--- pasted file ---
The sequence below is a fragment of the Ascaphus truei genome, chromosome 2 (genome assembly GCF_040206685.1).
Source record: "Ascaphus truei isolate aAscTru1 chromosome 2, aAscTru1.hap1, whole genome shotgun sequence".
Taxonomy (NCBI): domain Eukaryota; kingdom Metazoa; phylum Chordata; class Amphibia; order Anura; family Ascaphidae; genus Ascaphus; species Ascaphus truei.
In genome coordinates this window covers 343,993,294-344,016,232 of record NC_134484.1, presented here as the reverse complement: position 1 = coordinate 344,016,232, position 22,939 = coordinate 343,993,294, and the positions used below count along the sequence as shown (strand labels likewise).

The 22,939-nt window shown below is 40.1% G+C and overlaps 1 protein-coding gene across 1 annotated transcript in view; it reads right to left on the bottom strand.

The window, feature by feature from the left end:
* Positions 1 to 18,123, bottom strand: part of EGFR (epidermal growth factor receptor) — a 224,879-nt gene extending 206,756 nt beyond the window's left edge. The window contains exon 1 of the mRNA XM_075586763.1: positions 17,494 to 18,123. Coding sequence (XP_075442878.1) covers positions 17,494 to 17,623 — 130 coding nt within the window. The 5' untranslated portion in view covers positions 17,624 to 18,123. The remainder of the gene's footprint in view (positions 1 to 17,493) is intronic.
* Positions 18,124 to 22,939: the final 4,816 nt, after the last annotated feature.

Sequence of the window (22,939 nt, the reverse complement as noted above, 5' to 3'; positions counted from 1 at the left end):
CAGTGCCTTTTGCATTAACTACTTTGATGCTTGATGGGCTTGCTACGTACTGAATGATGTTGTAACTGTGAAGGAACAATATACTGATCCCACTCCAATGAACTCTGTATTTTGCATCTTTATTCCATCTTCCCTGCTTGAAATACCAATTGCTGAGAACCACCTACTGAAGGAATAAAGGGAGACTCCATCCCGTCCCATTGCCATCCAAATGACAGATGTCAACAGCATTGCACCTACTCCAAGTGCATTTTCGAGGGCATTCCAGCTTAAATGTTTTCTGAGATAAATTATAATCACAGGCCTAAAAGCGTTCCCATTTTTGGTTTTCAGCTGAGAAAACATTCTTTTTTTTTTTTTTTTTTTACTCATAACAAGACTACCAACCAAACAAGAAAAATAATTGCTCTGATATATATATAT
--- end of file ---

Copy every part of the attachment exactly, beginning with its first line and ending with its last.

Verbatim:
The sequence below is a fragment of the Ascaphus truei genome, chromosome 2 (genome assembly GCF_040206685.1).
Source record: "Ascaphus truei isolate aAscTru1 chromosome 2, aAscTru1.hap1, whole genome shotgun sequence".
Taxonomy (NCBI): domain Eukaryota; kingdom Metazoa; phylum Chordata; class Amphibia; order Anura; family Ascaphidae; genus Ascaphus; species Ascaphus truei.
In genome coordinates this window covers 343,993,294-344,016,232 of record NC_134484.1, presented here as the reverse complement: position 1 = coordinate 344,016,232, position 22,939 = coordinate 343,993,294, and the positions used below count along the sequence as shown (strand labels likewise).

The 22,939-nt window shown below is 40.1% G+C and overlaps 1 protein-coding gene across 1 annotated transcript in view; it reads right to left on the bottom strand.

The window, feature by feature from the left end:
* Positions 1 to 18,123, bottom strand: part of EGFR (epidermal growth factor receptor) — a 224,879-nt gene extending 206,756 nt beyond the window's left edge. The window contains exon 1 of the mRNA XM_075586763.1: positions 17,494 to 18,123. Coding sequence (XP_075442878.1) covers positions 17,494 to 17,623 — 130 coding nt within the window. The 5' untranslated portion in view covers positions 17,624 to 18,123. The remainder of the gene's footprint in view (positions 1 to 17,493) is intronic.
* Positions 18,124 to 22,939: the final 4,816 nt, after the last annotated feature.

Sequence of the window (22,939 nt, the reverse complement as noted above, 5' to 3'; positions counted from 1 at the left end):
CAGTGCCTTTTGCATTAACTACTTTGATGCTTGATGGGCTTGCTACGTACTGAATGATGTTGTAACTGTGAAGGAACAATATACTGATCCCACTCCAATGAACTCTGTATTTTGCATCTTTATTCCATCTTCCCTGCTTGAAATACCAATTGCTGAGAACCACCTACTGAAGGAATAAAGGGAGACTCCATCCCGTCCCATTGCCATCCAAATGACAGATGTCAACAGCATTGCACCTACTCCAAGTGCATTTTCGAGGGCATTCCAGCTTAAATGTTTTCTGAGATAAATTATAATCACAGGCCTAAAAGCGTTCCCATTTTTGGTTTTCAGCTGAGAAAACATTCTTTTTTTTTTTTTTTTTTTACTCATAACAAGACTACCAACCAAACAAGAAAAATAATTGCTCTGATATATATATAT